Fifty years ago today C.S. Lewis died, becoming, by his own description, “more human than [he] ever succeeded in being on earth.” Westminster Abbey in London today remembered Lewis by adding a memorial to him in Poets' Corner, the burial place of Geoffrey Chaucer, Charles Dickens, and numerous other famous British writers.
News of Lewis’ memorial was overshadowed by the 50th anniversary of the death of President John F. Kennedy, who was assassinated that same day. Many Christians might argue Lewis’ work was even more influential than the late president’s.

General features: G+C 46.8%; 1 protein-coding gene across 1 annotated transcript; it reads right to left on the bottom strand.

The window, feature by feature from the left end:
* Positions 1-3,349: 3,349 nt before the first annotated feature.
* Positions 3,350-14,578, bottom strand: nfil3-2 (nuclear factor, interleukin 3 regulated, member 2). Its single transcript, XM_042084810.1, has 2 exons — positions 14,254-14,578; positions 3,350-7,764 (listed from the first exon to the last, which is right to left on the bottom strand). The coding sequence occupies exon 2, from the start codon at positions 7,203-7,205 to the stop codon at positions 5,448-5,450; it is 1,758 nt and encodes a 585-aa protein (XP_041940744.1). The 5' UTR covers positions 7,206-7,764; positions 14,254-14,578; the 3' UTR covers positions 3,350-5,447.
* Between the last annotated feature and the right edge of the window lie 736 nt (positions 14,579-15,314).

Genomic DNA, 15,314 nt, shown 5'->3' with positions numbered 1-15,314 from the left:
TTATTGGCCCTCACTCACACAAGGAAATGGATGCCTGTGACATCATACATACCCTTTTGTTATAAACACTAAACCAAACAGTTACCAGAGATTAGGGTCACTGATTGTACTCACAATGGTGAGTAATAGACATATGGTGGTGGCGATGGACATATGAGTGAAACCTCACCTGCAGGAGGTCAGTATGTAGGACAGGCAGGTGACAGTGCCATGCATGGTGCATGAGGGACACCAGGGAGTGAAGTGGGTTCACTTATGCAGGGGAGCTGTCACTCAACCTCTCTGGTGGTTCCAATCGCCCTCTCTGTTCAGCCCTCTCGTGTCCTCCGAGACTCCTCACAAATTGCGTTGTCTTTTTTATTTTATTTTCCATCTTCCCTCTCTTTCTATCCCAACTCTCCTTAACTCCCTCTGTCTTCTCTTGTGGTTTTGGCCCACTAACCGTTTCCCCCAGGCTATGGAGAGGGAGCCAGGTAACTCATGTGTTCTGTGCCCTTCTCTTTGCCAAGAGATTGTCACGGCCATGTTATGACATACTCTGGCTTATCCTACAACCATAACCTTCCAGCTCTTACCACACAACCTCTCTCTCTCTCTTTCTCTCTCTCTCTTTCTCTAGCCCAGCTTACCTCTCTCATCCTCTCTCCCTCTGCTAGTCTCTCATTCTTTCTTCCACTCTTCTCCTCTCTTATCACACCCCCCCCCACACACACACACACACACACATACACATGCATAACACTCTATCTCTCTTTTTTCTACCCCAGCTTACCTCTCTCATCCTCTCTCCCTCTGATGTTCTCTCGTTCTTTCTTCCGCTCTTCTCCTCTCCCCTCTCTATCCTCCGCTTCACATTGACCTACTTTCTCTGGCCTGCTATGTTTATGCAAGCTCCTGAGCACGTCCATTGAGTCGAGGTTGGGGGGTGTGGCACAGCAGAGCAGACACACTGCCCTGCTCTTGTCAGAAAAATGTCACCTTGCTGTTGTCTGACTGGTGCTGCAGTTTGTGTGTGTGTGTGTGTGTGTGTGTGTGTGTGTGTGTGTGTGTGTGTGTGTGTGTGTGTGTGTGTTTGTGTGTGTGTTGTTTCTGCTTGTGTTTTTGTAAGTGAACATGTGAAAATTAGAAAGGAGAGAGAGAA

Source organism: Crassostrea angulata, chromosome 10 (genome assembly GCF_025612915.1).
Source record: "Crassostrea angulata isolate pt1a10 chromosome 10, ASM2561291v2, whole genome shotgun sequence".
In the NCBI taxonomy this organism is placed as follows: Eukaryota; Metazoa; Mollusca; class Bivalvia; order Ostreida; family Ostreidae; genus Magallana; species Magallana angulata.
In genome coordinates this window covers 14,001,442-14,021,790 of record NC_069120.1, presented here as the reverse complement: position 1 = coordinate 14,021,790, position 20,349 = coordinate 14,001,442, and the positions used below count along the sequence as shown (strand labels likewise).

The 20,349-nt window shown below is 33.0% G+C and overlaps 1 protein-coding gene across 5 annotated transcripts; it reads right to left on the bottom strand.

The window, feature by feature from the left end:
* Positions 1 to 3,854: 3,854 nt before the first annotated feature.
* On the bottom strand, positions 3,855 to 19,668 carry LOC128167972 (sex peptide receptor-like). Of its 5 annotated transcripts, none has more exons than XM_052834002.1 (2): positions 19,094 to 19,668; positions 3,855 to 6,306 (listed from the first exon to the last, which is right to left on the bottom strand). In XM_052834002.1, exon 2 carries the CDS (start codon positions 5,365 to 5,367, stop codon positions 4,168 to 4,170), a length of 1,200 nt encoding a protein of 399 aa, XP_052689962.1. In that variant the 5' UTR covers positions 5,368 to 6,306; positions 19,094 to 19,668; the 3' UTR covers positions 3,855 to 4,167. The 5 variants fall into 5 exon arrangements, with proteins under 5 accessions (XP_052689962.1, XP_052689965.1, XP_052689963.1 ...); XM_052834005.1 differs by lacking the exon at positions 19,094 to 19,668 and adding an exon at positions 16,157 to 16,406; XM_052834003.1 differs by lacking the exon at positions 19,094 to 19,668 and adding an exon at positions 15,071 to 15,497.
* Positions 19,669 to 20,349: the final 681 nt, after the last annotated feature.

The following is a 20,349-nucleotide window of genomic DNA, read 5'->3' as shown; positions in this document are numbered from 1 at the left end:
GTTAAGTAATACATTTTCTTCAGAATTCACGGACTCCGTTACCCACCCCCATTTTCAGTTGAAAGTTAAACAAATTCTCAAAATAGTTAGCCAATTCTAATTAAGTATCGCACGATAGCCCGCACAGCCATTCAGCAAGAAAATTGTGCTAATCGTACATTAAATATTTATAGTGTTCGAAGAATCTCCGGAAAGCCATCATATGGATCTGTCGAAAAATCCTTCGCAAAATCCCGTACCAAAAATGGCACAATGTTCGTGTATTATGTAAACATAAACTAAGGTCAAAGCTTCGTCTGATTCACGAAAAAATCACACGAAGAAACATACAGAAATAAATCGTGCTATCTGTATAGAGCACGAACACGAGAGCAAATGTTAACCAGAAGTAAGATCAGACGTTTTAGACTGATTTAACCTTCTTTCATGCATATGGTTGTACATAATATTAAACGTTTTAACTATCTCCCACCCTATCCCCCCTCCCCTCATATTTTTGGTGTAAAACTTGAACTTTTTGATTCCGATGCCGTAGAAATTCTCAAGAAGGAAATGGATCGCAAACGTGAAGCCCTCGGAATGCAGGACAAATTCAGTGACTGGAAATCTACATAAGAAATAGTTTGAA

The memorial stone in Poets' Corner lies in tribute to Lewis’ life, faith, and work, bearing one of the author’s most quotable lines: “I believe in Christianity as I believe the sun has risen. Not only because I can see it but because by it I can see everything else.”
Former Archbishop of Canterbury Dr. Rowan Williams, a great fan of Lewis, gave the main address at the ceremony to unveil the stone before 1,000 guests.
Born in 1898, Lewis is best known for his imaginative and allegorically Christian series The Chronicles of Narnia, which has sold more than 100 million copies worldwide.
Other well-known works such as The Screwtape Letters and Mere Christianity continue to influence hearts for the Christian gospel, as pastors and parishioners alike cannot help but think upon and share with the world Lewis’ unique and insightful writings on God and His creation.